Technological Development and Labor Relations in the Turkish Automotive Sector

Publication Type:

Conference Paper


Ulas Tastekin


Gerpisa colloquium, Paris (2021)


"The game itself is changing, not the rules!" In January 2021, the head of the Turkish Industry and Business Association evaluated the world economy's fate in the post-pandemic era with these words. In this new layout, the target was clear: "to be one of the leading countries of the Fourth Industrial Revolution as a developer, not the market, of next-generation technologies." In the same event, World Economic Forum chief, Klaus Schwab, praised Turkey's efforts in digital growth and pointed out the regional leadership in boosting the benefits of a digital revolution as the primary target. Despite such enthusiastic conversations, the industrialization performance of Turkey during the neoliberal era has been relatively poor. Accordingly, the sectors that positively contribute to the country's trade balance were labor-intensive "low" and "medium-low" technology sectors, except for Motor Vehicles. So much so that, motor vehicles sector has been one of the leading exporters in the late 2000s for the Turkish economy.
On the other hand, it is also attested that this did not end the Turkish automotive sector's dependency on foreign partners or outsourcers in strategic decision-making and supply processes. This being the case, it can be proposed that industrialization in Turkey in the post-1980 environment is characterized by a mode of capital accumulation based on surplus extraction via suppression of labor rather than a meaningful recovery of industrial activity. Pursuing this proposition, the four sections of this study deal with technological development and its impact on labor relations in the Turkish automotive industry.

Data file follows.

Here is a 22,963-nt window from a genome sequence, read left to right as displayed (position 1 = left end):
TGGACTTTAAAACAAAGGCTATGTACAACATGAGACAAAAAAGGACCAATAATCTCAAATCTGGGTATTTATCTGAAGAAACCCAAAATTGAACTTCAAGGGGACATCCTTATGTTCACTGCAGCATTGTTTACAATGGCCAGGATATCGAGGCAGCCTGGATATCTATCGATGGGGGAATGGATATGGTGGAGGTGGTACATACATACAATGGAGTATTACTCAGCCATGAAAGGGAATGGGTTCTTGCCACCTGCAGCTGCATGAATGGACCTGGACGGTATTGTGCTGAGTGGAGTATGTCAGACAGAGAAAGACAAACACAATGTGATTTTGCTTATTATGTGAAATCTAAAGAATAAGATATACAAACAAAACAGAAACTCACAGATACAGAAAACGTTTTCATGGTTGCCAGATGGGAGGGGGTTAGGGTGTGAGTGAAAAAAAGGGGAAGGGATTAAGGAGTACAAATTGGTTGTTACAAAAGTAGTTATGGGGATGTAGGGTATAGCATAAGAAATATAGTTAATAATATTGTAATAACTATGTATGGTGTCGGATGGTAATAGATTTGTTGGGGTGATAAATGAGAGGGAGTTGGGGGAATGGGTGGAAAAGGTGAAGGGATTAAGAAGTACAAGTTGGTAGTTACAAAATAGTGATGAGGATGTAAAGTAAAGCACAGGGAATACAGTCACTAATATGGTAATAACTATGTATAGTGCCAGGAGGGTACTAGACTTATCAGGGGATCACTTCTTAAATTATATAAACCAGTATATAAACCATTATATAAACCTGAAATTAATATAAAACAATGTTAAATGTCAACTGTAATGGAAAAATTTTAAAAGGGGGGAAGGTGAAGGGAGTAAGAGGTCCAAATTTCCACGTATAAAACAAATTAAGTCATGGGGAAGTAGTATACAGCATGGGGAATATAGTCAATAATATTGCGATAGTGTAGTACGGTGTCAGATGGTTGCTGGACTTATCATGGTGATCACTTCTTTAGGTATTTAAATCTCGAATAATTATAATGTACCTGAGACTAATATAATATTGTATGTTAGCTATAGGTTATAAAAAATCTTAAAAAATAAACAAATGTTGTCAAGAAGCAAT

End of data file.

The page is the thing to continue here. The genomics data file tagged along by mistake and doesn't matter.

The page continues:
The first section lays out the historical development and structure of the Turkish automotive industry. In this respect, it is suggested that Turkey is specialized only in the final stage of the sector, and this undermines the capacity to generate added value and employment. As a result, the oppression of the labor in the industry appears as the main conduit for the maintenance of capital accumulation. Thus, the second section investigates the deterioration of the working conditions, whereas the third one is allocated to the establishment of symbiotic trade-unionism in the industry. In the fourth section, I try to discuss the probable implications of the current structure for the fate of digitalization in the industry. The previous studies on the industry, news, reports and official documents were extensively utilized in the research scope. Furthermore, some grassroots activists were interviewed in order to delve into the labor relations in the sector.
At the dawn of discussions over various hegemonic initiatives in industrial development, including but not limited to Manufacturing USA, Industrie 4.0 or DeDigital by Germany, Society 5.0 by Japan, Made in China 2025, and I-Korea 4.0; such a study dealing with the linkages between technology, industry, development, and conditions of the working classes would make sense and be on time to discuss possible routes of the industry in Turkey.

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